# Optimization¶

## Empirical Risk Minimization¶

This part is mostly from Deep Learning by Goodfellow et al.

In ML, we want to optimize performance measure $$P$$ by reducing a different cost function $$J(\theta)$$.

$J(\theta) = \mathbb{E}_{(x,y) {\raise.17ex\hbox{\scriptstyle\sim}} \hat{p}_{data}} L(f(x;\theta),y)$
• $$L$$: per-example loss function.
• $$f(x;\theta)$$: predicted output when the input is $$x$$.
• $$\hat{p}_{data}$$: empirical distribution
• $$y$$: target output in the supervised learning

The above defines an objective function with respect to the training set. We would prefer to minimize the corresponding objective function where the expectation is taken across the data-generating distribution $$p_{data}$$ rather than just over the finite training set:

$J^*(\theta) = \mathbb{E}_{(x,y) {\raise.17ex\hbox{\scriptstyle\sim}} p_{data}} L(f(x;\theta),y)$

The above quantity is called the risk. NOTE: here we have a true distribution $$p_{data}$$. In ML we only have empirical distribution so we have to replace it with the empirical distribution $$\hat{p}_{data}$$ defined by the training set. Minimize the empirical risk

$\mathbb{E}_{(x,y) {\raise.17ex\hbox{\scriptstyle\sim}} p_{data}} [L(f(x;\theta),y)] = \frac{1}{m} \sum_{i=1}^m L(f(x^{(i)};\theta),y^{(i)})$

where m is the number of training examples.

Remember, empirical risk minimization is prone to overfitting. In DL, we rarely use empirical risk minimization but algorithms based on gradient descent.

## Batch and Minibatch Algorithms¶

Optimization algorithms that use the entire training set are called batch or deterministic gradient methods, because they process all the training examples simultaneously in a large batch. Algorithms that use only a single example at a time are called stochastic. However, most algorithms used for DL fall somewhere in between, using more than one but fewer than all the training examples. They are called minibatch stochastic or simply stochastic methods.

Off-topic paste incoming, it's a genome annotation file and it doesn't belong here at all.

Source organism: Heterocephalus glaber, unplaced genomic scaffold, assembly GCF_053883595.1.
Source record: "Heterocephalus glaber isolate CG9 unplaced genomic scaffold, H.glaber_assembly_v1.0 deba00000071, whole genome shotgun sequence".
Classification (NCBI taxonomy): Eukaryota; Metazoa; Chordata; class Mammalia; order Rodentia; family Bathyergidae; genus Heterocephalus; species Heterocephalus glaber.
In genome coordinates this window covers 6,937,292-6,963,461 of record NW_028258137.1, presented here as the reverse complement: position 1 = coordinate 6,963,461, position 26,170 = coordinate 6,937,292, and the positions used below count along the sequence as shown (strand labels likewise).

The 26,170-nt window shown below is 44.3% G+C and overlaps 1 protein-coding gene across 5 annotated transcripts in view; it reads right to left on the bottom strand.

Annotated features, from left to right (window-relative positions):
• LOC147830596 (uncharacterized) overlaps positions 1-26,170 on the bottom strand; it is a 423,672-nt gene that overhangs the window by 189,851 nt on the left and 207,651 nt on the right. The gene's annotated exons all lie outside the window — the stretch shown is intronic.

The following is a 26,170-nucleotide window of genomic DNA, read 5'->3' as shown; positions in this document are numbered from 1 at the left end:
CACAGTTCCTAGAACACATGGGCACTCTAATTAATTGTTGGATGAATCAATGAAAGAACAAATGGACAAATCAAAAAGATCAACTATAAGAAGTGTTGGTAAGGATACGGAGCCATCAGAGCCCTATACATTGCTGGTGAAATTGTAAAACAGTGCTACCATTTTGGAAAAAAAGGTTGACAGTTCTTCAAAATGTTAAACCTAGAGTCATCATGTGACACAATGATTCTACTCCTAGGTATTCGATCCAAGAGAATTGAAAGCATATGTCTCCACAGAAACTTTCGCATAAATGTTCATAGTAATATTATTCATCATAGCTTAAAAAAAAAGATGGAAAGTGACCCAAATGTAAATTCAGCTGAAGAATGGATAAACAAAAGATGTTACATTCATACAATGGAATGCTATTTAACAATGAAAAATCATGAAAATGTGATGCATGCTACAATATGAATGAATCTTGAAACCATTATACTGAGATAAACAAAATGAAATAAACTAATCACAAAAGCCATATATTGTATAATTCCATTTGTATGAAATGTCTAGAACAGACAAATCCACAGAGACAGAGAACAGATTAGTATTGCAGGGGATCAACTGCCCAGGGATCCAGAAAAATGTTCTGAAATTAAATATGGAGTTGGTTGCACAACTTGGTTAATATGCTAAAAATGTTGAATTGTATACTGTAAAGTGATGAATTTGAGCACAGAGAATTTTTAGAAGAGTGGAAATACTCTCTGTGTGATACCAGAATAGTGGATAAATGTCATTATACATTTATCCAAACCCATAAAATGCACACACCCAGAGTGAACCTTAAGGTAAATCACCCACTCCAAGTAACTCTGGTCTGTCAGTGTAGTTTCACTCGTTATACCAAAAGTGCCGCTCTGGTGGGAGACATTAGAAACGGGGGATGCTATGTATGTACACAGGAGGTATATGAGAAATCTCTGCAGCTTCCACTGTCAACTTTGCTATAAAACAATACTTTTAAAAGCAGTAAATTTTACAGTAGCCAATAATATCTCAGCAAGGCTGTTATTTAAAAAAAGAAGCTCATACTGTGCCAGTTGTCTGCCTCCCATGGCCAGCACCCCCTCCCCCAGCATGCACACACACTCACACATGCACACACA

### Minibatch size selection factors¶

Warning

Ask a TA for detailed explanation.

• Larger batches provide a more accurate estimate of the gradient, but with less than linear returns.
• Multicore architectures are usually underutilized by extremely small batches. For a fix, use an absolute minimum batch size.
• If all examples in the batch are to be processed in parallel, then the amount of memoery scales with the batch size. Usually this is the limiting factor in batch size.
• Some kinds of HW achieve better runtime with specific sizes of arrays. Especially when using GPUs, it is common for power of 2 batch sizes to offer better runtime(typically from 32 to 256. You may try 16 for large models).
• Small batches can offer a regularizing effect (Wilson and Martinez, 2003), perhaps due to the noise they add to the learning process. Generalization error is often best for a batch size of 1. Training with such a small batch size might require a small learning rate to maintain stability because of the high variance in the estimate of the gradient. The total runtime can be very high as a result of the need to make more steps.